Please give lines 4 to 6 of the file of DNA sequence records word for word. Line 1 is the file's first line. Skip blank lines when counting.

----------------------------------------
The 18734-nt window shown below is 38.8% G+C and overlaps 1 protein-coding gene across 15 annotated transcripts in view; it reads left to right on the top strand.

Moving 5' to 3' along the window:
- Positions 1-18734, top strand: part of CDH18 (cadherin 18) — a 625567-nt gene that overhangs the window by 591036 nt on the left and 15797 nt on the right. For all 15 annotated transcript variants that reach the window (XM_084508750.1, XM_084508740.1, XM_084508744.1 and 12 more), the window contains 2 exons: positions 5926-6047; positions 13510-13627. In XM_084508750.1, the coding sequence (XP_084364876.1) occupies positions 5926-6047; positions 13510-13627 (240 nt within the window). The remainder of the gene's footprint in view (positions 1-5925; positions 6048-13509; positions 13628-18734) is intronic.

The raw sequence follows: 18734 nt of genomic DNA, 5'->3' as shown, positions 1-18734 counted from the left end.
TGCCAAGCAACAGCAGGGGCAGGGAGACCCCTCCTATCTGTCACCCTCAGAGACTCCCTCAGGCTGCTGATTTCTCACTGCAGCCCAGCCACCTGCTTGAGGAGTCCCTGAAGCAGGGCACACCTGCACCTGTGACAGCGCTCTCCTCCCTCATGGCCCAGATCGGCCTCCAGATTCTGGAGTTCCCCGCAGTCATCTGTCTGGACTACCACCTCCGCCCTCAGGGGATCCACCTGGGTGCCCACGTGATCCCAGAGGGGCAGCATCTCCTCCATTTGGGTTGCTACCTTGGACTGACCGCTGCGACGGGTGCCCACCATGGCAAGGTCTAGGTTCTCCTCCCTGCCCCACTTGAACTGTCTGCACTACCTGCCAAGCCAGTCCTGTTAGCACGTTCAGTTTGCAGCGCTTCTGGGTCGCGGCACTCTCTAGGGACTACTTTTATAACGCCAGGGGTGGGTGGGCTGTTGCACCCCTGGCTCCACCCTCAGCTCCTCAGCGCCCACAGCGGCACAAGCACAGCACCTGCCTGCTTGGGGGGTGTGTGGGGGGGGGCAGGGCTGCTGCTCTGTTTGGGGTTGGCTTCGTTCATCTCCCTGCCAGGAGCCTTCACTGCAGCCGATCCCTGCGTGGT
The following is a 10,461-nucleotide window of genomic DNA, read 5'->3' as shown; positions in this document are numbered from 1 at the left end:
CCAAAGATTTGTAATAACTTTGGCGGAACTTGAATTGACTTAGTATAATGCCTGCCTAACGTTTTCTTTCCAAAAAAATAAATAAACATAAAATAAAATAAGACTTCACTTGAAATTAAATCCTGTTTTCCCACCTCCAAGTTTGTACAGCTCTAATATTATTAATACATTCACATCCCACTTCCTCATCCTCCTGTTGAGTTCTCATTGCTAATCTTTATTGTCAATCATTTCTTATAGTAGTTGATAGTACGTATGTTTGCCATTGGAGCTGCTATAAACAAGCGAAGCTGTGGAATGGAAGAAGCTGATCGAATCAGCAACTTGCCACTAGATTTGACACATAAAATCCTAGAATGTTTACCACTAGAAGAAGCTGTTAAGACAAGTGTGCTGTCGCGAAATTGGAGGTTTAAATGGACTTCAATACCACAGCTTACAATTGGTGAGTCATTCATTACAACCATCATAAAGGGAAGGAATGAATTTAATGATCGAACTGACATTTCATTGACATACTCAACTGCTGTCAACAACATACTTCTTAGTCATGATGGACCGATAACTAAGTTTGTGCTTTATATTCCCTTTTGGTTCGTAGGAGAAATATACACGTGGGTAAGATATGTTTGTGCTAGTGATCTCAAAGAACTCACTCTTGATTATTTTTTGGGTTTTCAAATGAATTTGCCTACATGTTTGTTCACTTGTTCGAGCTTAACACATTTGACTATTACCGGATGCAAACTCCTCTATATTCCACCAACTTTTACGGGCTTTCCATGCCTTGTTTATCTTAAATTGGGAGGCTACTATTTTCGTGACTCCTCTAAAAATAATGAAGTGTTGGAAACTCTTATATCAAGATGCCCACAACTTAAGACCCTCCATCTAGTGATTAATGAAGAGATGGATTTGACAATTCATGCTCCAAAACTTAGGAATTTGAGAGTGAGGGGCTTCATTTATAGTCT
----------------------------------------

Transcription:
The raw sequence follows: 18734 nt of genomic DNA, 5'->3' as shown, positions 1-18734 counted from the left end.
TGCCAAGCAACAGCAGGGGCAGGGAGACCCCTCCTATCTGTCACCCTCAGAGACTCCCTCAGGCTGCTGATTTCTCACTGCAGCCCAGCCACCTGCTTGAGGAGTCCCTGAAGCAGGGCACACCTGCACCTGTGACAGCGCTCTCCTCCCTCATGGCCCAGATCGGCCTCCAGATTCTGGAGTTCCCCGCAGTCATCTGTCTGGACTACCACCTCCGCCCTCAGGGGATCCACCTGGGTGCCCACGTGATCCCAGAGGGGCAGCATCTCCTCCATTTGGGTTGCTACCTTGGACTGACCGCTGCGACGGGTGCCCACCATGGCAAGGTCTAGGTTCTCCTCCCTGCCCCACTTGAACTGTCTGCACTACCTGCCAAGCCAGTCCTGTTAGCACGTTCAGTTTGCAGCGCTTCTGGGTCGCGGCACTCTCTAGGGACTACTTTTATAACGCCAGGGGTGGGTGGGCTGTTGCACCCCTGGCTCCACCCTCAGCTCCTCAGCGCCCACAGCGGCACAAGCACAGCACCTGCCTGCTTGGGGGGTGTGTGGGGGGGGGCAGGGCTGCTGCTCTGTTTGGGGTTGGCTTCGTTCATCTCCCTGCCAGGAGCCTTCACTGCAGCCGATCCCTGCGTGGT
The following is a 10,461-nucleotide window of genomic DNA, read 5'->3' as shown; positions in this document are numbered from 1 at the left end: